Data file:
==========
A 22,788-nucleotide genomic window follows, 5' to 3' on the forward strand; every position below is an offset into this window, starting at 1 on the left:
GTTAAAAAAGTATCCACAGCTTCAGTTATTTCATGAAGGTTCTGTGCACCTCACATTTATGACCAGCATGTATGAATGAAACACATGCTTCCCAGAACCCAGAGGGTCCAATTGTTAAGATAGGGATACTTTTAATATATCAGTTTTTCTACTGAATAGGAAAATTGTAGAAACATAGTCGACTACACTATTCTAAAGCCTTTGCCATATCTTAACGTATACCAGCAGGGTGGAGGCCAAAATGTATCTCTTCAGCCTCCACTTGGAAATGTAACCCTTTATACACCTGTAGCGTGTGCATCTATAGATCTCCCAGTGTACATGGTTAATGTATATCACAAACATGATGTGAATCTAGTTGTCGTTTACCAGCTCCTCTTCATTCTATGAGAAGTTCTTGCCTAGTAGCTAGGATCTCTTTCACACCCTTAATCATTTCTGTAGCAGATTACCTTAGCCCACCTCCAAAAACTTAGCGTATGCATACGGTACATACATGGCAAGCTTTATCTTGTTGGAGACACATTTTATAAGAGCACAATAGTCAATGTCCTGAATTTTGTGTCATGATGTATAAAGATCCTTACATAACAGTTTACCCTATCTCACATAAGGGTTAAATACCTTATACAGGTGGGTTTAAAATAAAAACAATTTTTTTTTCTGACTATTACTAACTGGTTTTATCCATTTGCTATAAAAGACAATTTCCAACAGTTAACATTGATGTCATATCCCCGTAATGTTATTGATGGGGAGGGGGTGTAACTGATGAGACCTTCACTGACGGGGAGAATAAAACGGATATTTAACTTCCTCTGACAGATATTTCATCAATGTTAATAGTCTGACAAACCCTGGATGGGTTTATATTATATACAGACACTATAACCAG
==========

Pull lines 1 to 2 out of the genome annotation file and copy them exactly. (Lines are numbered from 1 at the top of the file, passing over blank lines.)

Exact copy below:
A 22,788-nucleotide genomic window follows, 5' to 3' on the forward strand; every position below is an offset into this window, starting at 1 on the left:
GTTAAAAAAGTATCCACAGCTTCAGTTATTTCATGAAGGTTCTGTGCACCTCACATTTATGACCAGCATGTATGAATGAAACACATGCTTCCCAGAACCCAGAGGGTCCAATTGTTAAGATAGGGATACTTTTAATATATCAGTTTTTCTACTGAATAGGAAAATTGTAGAAACATAGTCGACTACACTATTCTAAAGCCTTTGCCATATCTTAACGTATACCAGCAGGGTGGAGGCCAAAATGTATCTCTTCAGCCTCCACTTGGAAATGTAACCCTTTATACACCTGTAGCGTGTGCATCTATAGATCTCCCAGTGTACATGGTTAATGTATATCACAAACATGATGTGAATCTAGTTGTCGTTTACCAGCTCCTCTTCATTCTATGAGAAGTTCTTGCCTAGTAGCTAGGATCTCTTTCACACCCTTAATCATTTCTGTAGCAGATTACCTTAGCCCACCTCCAAAAACTTAGCGTATGCATACGGTACATACATGGCAAGCTTTATCTTGTTGGAGACACATTTTATAAGAGCACAATAGTCAATGTCCTGAATTTTGTGTCATGATGTATAAAGATCCTTACATAACAGTTTACCCTATCTCACATAAGGGTTAAATACCTTATACAGGTGGGTTTAAAATAAAAACAATTTTTTTTTCTGACTATTACTAACTGGTTTTATCCATTTGCTATAAAAGACAATTTCCAACAGTTAACATTGATGTCATATCCCCGTAATGTTATTGATGGGGAGGGGGTGTAACTGATGAGACCTTCACTGACGGGGAGAATAAAACGGATATTTAACTTCCTCTGACAGATATTTCATCAATGTTAATAGTCTGACAAACCCTGGATGGGTTTATATTATATACAGACACTATAACCAG